4. What is the scope of this form of music In London/England? Are there many practitioners and performers? How do you think we could increase its reach among the people here?
To my knowledge, Bengali Vocals are very popular all over the world and more so, in London as there is a big Bengali community from both Bangladesh and West Bengal in India. People from this background are keen for their children to keep in touch with their culture through music of Bengal and its composers’ creations. The Bhavan at London is definitely the ideal institution where one could turn to for either learning, continuing with their passion for Bangla music or educating their children in the rich heritage of Bengali culture. There are other schools where Rabindra Shongeet (Tagore’s songs) and Nazrul Geeti (Poet Nazrul Islam’s songs) are being taught in London but I have my reservations about what and how these compositions are being taught at these places. To be fair, I couldn’t speak for them but one thing I am confident about is that my respected teacher and Guru at Bhavan definitely delivers quality lessons based on the original notations and spares no effort to stretch each individual student to their full potential.
5. Are there any challenges that you have faced and overcome as a student of Bengali Music?
Yes, there have been challenges and by no means it was an easy journey in my endeavor to pick up music and continue with it after a break for several years. Often in the midst of a busy schedule, it meant keeping one weekend aside for the classes and a bit of time during the week for practice. It also meant strong determination and a commitment to complete the courses which seemed an uphill task when you have completed your education and not used to taking exams anymore. The two people who have been a constant source of inspiration and support in my effort to achieve my goal were my revered teacher, Sajali Roy and my late mother. I will always remain indebted to them.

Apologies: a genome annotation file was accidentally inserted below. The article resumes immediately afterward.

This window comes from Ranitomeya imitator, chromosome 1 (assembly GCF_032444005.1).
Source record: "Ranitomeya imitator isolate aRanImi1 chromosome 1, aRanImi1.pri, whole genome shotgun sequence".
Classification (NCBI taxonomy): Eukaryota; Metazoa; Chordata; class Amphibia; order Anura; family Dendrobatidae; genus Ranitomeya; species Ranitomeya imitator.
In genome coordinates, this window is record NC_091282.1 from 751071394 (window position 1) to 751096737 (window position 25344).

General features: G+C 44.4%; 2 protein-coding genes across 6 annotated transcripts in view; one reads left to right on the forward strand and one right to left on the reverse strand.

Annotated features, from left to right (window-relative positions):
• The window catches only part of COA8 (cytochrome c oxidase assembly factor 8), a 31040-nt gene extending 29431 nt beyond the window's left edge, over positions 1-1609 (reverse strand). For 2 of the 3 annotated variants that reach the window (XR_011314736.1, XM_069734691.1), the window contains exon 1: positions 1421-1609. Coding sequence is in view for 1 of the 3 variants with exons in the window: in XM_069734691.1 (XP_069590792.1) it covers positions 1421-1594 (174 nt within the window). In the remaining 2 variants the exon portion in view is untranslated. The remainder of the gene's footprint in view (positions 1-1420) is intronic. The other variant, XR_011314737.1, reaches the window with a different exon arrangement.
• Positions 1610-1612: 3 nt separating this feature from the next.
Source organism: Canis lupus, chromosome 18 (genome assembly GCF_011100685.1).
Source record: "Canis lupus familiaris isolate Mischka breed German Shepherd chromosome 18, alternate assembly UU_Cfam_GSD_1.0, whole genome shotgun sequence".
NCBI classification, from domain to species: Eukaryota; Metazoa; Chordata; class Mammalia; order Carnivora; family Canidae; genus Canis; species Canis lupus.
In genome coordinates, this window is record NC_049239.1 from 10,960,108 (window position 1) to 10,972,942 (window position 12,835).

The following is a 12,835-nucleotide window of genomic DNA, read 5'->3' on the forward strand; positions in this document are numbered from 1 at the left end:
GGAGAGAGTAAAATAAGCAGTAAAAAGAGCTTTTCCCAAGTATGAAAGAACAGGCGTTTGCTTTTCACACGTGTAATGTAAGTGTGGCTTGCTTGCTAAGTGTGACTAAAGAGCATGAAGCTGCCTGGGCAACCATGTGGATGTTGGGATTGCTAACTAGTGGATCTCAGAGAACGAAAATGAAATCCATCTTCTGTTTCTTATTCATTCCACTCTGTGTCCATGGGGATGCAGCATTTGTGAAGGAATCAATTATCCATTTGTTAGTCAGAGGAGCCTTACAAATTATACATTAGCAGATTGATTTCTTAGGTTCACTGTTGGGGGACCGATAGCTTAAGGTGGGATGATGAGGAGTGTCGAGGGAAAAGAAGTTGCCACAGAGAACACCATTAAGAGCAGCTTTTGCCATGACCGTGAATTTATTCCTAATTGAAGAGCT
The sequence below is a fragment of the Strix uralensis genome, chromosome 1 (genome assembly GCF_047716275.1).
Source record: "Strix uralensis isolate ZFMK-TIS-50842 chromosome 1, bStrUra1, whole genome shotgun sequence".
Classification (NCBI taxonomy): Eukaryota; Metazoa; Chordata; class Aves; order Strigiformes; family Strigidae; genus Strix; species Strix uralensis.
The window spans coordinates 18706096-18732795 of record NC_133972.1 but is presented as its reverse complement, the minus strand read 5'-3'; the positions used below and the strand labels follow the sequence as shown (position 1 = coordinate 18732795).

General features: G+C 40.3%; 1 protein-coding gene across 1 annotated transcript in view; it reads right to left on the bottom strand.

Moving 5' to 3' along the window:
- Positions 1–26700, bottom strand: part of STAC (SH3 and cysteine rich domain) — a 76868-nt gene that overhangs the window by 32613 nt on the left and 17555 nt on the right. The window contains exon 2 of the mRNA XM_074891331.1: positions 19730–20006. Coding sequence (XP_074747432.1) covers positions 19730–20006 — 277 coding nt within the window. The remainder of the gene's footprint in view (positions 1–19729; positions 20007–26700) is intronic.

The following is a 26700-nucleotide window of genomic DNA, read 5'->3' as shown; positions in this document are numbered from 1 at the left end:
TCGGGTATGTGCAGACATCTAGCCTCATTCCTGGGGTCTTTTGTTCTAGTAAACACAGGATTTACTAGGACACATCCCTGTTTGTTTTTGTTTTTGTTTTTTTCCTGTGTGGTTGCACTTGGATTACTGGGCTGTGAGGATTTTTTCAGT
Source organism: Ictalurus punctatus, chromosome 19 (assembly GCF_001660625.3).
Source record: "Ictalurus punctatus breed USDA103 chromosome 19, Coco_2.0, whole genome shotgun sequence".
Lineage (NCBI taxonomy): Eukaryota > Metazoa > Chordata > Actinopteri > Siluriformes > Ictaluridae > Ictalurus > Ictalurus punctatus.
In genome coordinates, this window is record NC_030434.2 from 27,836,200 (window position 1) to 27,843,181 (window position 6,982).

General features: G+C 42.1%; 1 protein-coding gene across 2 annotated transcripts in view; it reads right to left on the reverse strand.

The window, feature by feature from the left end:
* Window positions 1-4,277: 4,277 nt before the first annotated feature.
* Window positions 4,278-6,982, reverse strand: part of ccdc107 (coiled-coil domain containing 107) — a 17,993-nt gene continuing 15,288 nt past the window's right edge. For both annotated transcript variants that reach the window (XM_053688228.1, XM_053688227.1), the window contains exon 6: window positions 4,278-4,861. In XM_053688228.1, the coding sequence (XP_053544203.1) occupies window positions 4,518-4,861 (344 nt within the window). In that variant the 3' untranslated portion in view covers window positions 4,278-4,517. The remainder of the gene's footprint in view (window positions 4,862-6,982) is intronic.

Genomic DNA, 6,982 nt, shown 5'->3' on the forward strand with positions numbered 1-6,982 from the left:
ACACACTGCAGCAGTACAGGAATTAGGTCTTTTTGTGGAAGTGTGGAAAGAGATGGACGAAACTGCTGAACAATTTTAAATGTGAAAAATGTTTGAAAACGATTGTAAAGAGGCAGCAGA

6. Share some of your achievements and proud moments with us.
In retrospect, all the hard work was surely not without its moments of pride and joy. One such moment was when my Post Diploma results sent me in raptures; it was too overwhelming and an extraordinary moment for me. On a different note, it was a thrilling moment for me when I heard that the BBC invited the Bengali music department students to feature in a program about Bengali culture which would be shown later on ITV. This was a totally a new and an exciting experience.
7. How do you see yourself growing and exploring as a singer in the future? Do you want to teach or perform more?
Rich and varied music of Bengal takes a lifetime of learning. On a continuum of learning it is equivalent to a drop in the ocean, I guess. In that respect, learning is a high priority with me and of course, to add dimension and experience to my learning, I would also like to perform from time to time. In terms of teaching music, I haven’t given much thought to it yet. But that can be a possibility if and when I am ready for it.
8. As an advanced student, what would be your advice to a beginner who is thinking of starting Bengali music training?
I would say to all learners of Bengali music, learn with sincerity rather than be influenced by those who believe in overnight success. Make every effort to learn it well because music is a very important part of Bengali culture and identity. It takes you closer to your roots of which you should be proud of. All the different elements that make a music rich, is there in the creations of well-known composers of Bengal. So enjoy the rhythms, melody, taal varieties and so much more.